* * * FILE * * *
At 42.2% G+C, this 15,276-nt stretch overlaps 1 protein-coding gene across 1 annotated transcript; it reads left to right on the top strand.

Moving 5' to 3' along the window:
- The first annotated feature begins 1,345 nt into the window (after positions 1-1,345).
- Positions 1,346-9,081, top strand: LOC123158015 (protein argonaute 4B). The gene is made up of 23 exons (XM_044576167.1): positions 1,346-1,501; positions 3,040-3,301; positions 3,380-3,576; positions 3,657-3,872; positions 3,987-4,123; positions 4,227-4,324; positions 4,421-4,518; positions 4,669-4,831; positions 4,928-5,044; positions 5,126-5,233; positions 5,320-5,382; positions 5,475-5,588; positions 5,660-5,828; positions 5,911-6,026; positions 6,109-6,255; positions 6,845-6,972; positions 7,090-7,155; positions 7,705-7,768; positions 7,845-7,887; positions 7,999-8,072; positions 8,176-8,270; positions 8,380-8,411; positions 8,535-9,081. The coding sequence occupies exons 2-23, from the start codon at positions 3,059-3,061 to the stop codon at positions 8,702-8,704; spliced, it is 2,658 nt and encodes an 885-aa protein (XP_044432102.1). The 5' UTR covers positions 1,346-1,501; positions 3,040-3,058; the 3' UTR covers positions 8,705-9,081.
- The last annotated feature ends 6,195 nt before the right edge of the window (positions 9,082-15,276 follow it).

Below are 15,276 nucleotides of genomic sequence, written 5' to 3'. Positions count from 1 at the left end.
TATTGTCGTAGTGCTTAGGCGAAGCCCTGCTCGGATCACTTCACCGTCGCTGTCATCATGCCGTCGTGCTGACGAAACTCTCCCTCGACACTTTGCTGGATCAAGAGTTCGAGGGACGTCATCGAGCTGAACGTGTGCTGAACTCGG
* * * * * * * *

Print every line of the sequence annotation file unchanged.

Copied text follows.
At 42.2% G+C, this 15,276-nt stretch overlaps 1 protein-coding gene across 1 annotated transcript; it reads left to right on the top strand.

Moving 5' to 3' along the window:
- The first annotated feature begins 1,345 nt into the window (after positions 1-1,345).
- Positions 1,346-9,081, top strand: LOC123158015 (protein argonaute 4B). The gene is made up of 23 exons (XM_044576167.1): positions 1,346-1,501; positions 3,040-3,301; positions 3,380-3,576; positions 3,657-3,872; positions 3,987-4,123; positions 4,227-4,324; positions 4,421-4,518; positions 4,669-4,831; positions 4,928-5,044; positions 5,126-5,233; positions 5,320-5,382; positions 5,475-5,588; positions 5,660-5,828; positions 5,911-6,026; positions 6,109-6,255; positions 6,845-6,972; positions 7,090-7,155; positions 7,705-7,768; positions 7,845-7,887; positions 7,999-8,072; positions 8,176-8,270; positions 8,380-8,411; positions 8,535-9,081. The coding sequence occupies exons 2-23, from the start codon at positions 3,059-3,061 to the stop codon at positions 8,702-8,704; spliced, it is 2,658 nt and encodes an 885-aa protein (XP_044432102.1). The 5' UTR covers positions 1,346-1,501; positions 3,040-3,058; the 3' UTR covers positions 8,705-9,081.
- The last annotated feature ends 6,195 nt before the right edge of the window (positions 9,082-15,276 follow it).

Below are 15,276 nucleotides of genomic sequence, written 5' to 3'. Positions count from 1 at the left end.
TATTGTCGTAGTGCTTAGGCGAAGCCCTGCTCGGATCACTTCACCGTCGCTGTCATCATGCCGTCGTGCTGACGAAACTCTCCCTCGACACTTTGCTGGATCAAGAGTTCGAGGGACGTCATCGAGCTGAACGTGTGCTGAACTCGG